Genotoxic effects among Bolivian farmers exposed to mixtures of pesticides : population and in vitro based studies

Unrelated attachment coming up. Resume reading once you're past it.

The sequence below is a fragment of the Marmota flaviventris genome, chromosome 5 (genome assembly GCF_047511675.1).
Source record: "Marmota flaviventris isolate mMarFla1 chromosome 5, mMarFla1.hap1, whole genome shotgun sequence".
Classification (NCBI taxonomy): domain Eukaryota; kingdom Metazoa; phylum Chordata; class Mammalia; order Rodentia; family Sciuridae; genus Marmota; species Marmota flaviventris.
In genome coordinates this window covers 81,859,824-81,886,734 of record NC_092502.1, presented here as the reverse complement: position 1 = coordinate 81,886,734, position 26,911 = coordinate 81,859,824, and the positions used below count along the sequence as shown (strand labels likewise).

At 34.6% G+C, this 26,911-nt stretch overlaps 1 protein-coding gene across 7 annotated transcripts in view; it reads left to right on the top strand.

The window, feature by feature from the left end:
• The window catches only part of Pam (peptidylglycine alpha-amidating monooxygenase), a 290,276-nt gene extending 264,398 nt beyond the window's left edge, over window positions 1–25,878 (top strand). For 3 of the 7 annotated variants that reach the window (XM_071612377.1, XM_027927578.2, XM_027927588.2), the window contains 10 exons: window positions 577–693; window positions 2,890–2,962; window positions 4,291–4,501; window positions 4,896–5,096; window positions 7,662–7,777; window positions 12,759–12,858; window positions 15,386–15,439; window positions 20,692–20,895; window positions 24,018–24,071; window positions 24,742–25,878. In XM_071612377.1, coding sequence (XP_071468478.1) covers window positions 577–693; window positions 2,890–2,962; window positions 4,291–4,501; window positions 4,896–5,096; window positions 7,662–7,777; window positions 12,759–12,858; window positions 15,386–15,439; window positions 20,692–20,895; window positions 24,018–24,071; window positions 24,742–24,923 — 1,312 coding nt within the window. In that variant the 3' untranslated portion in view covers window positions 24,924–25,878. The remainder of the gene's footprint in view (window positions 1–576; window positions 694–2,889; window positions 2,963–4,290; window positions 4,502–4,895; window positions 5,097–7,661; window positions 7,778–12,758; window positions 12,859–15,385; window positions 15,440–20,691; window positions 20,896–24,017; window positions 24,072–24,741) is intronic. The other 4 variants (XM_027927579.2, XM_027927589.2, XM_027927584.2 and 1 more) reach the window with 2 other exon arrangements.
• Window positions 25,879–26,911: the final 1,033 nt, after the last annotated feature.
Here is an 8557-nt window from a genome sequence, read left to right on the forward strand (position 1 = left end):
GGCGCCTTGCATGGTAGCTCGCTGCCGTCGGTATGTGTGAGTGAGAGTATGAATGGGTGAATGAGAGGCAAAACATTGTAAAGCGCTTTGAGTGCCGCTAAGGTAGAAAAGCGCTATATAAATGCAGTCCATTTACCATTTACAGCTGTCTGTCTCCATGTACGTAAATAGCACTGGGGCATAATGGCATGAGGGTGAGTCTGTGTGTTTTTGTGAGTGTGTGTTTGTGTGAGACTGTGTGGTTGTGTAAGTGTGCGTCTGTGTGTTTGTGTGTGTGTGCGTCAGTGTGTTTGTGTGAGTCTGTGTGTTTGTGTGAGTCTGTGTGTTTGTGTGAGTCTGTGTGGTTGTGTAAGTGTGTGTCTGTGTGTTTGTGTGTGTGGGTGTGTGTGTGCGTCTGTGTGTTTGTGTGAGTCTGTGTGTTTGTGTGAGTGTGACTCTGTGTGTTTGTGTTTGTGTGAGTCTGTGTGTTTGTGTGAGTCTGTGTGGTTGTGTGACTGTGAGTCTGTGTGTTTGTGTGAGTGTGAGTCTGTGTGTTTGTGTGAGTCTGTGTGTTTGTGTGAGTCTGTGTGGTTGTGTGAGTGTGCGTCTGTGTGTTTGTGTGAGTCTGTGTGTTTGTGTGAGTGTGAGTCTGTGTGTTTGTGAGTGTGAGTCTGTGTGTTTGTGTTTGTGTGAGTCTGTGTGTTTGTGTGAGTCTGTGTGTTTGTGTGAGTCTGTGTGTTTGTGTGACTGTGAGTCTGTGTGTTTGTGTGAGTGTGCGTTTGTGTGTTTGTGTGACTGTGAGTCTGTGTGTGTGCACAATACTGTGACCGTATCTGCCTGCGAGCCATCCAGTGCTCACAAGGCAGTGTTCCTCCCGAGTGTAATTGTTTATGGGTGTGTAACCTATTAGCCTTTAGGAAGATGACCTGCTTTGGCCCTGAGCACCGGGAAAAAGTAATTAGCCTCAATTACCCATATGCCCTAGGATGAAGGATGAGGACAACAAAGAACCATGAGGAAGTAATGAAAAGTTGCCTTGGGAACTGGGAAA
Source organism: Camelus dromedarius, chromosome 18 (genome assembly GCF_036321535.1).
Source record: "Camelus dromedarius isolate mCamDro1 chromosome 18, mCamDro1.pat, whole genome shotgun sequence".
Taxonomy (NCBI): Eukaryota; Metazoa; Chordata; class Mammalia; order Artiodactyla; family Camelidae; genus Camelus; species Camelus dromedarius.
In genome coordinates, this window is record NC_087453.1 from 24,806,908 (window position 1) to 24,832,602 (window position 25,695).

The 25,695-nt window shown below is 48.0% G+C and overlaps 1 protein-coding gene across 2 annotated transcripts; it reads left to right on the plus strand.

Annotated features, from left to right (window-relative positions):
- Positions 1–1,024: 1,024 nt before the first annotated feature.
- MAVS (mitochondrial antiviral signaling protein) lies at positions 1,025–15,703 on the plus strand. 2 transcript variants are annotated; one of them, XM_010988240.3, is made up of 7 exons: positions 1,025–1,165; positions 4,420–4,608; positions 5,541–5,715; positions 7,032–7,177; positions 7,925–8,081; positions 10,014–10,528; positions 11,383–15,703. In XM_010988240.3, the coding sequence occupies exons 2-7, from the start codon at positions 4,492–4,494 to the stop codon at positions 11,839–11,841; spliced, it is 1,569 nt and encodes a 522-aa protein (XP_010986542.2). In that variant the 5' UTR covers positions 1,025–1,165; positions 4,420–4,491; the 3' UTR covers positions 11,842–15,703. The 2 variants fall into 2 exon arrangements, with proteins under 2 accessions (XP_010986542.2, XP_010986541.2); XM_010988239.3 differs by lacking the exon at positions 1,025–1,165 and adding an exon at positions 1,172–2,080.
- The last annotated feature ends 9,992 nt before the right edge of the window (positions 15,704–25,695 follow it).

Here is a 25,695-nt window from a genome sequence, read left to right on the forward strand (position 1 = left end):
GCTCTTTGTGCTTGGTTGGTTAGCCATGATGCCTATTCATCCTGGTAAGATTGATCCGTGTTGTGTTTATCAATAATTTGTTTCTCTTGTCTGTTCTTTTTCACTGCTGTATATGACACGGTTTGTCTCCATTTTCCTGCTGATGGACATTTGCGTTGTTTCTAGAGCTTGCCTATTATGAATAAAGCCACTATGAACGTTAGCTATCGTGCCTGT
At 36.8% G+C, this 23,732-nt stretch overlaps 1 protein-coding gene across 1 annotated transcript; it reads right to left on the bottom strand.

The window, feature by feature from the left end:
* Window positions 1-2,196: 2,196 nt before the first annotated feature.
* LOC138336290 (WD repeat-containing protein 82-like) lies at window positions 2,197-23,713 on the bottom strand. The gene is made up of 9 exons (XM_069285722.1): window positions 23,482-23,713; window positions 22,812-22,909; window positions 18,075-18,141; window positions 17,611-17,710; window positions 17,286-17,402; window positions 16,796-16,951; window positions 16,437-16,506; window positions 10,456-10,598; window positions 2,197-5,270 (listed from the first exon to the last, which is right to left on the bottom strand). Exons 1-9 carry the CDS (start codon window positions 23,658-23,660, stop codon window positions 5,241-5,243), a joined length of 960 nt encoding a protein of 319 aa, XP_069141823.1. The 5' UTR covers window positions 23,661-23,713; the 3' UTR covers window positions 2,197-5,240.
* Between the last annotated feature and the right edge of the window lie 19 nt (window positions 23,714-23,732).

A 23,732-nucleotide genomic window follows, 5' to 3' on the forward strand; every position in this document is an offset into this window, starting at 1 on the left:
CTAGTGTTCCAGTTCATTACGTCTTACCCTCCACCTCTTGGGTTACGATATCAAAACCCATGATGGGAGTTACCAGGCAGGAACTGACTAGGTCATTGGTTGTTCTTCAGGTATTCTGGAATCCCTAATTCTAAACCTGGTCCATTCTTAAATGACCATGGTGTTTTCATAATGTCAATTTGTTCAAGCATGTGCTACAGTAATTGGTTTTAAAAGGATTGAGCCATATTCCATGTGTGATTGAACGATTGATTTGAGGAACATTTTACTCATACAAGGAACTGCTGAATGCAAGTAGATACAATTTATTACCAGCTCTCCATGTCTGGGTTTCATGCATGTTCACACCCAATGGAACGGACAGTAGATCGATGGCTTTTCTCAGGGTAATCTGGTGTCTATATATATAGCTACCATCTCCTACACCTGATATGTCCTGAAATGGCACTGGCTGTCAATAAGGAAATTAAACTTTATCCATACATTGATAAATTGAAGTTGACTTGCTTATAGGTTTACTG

Sammanfattning: Human exposure to pesticides has increased exponentially in recent decades, especially in low- and middle-income countries where regulations on the use of pesticides and personal protective equipment (PPE) are not fully controlled. Studies have shown that compared to the general population, people occupationally exposed to pesticides have a higher risk of developing acute and chronic adverse health effects, and increased risk of genotoxic damage and cancer. The general objective of this thesis was to evaluate the correlation between exposure to mixtures of pesticides and genotoxicity in the agricultural Bolivian population. For this, a cross-sectional study was used in three agricultural communities, whose production represents almost the entire diversity of the country. The use and exposure to pesticides were determined by applying a survey on lifestyle factors, behaviors, and pesticide management, and by analyzing 10 urine pesticide metabolites (UPM). Our results demonstrated that the Bolivian agricultural population is highly exposed to mixtures of pesticides. High exposure levels of chlorpyrifos, 2,4-D, and some pyrethroids were found, and especially among men. Furthermore, we found that farmers who were better at following directions for using pesticides and PPE, in general, were less exposed to pesticides (Paper I). We also investigated the correlation between pesticide exposure and genotoxic effects. We found that high exposure levels of certain pesticides, e.g. tebuconazole, 2,4-D, and cyfluthrin, was associated with high levels and increased risks of genotoxic damage (Paper II). To gain a better understanding of possible cellular effects of pesticide mixtures, we studied cytotoxicity and genotoxicity in human liver carcinoma cells (HepG2 cells) exposed to mixtures of pesticides, which were based on UPM and survey profiles. Our results showed that while neither of the mixtures nor their constituent pesticides induced formation of reactive oxygen species, increased levels of genotoxic damage were observed. Mixtures that were primarily composed of paraquat and cypermethrin demonstrated the highest genotoxic potency, as did paraquat and cypermethrin as single compounds. (Paper III). In conclusion, the results from our population and in vitro studies suggest that specific pesticides may act as drivers of toxic effects observed from exposure to mixtures. More studies are however necessary to get a clearer understanding of these effects. Finally, we want to emphasize the need to train farmers in pesticide management and personal protection to reduce exposure levels and thereby decrease the risk of health adverse effects.

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